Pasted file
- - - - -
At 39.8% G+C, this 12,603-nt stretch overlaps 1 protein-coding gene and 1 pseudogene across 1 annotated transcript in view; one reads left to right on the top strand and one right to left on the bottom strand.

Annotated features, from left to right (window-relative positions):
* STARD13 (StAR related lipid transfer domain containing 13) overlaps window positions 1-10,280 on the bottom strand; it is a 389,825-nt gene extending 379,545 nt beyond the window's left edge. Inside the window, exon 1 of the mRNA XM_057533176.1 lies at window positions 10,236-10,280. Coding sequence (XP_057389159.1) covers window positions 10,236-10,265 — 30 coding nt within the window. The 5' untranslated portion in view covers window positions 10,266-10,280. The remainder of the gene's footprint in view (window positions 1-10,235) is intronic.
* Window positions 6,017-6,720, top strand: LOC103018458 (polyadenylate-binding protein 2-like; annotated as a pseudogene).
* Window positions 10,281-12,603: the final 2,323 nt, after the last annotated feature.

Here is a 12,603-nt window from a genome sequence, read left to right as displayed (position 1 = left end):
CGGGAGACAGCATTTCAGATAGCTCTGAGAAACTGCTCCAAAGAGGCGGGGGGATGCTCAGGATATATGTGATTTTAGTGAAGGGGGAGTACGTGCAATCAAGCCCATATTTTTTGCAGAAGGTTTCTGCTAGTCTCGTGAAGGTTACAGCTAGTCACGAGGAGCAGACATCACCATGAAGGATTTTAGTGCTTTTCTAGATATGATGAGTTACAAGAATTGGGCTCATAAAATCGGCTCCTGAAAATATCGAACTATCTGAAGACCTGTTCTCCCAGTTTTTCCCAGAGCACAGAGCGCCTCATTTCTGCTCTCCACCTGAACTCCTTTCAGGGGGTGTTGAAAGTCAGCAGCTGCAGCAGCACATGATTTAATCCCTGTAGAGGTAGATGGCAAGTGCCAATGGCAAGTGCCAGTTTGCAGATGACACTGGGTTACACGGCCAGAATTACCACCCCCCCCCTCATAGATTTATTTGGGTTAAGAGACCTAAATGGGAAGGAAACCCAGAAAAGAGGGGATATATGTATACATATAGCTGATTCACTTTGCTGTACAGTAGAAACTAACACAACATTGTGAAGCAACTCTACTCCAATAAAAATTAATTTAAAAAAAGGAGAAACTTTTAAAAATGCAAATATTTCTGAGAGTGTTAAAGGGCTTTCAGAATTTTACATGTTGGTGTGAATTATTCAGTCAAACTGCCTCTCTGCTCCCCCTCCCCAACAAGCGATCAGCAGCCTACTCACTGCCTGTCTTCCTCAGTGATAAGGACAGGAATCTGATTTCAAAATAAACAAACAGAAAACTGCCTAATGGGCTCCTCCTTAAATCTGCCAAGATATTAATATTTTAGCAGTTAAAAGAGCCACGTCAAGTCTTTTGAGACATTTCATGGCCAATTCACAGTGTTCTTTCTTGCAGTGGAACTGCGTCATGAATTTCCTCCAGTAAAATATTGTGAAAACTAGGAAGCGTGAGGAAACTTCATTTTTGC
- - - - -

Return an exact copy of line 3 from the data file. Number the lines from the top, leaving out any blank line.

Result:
* STARD13 (StAR related lipid transfer domain containing 13) overlaps window positions 1-10,280 on the bottom strand; it is a 389,825-nt gene extending 379,545 nt beyond the window's left edge. Inside the window, exon 1 of the mRNA XM_057533176.1 lies at window positions 10,236-10,280. Coding sequence (XP_057389159.1) covers window positions 10,236-10,265 — 30 coding nt within the window. The 5' untranslated portion in view covers window positions 10,266-10,280. The remainder of the gene's footprint in view (window positions 1-10,235) is intronic.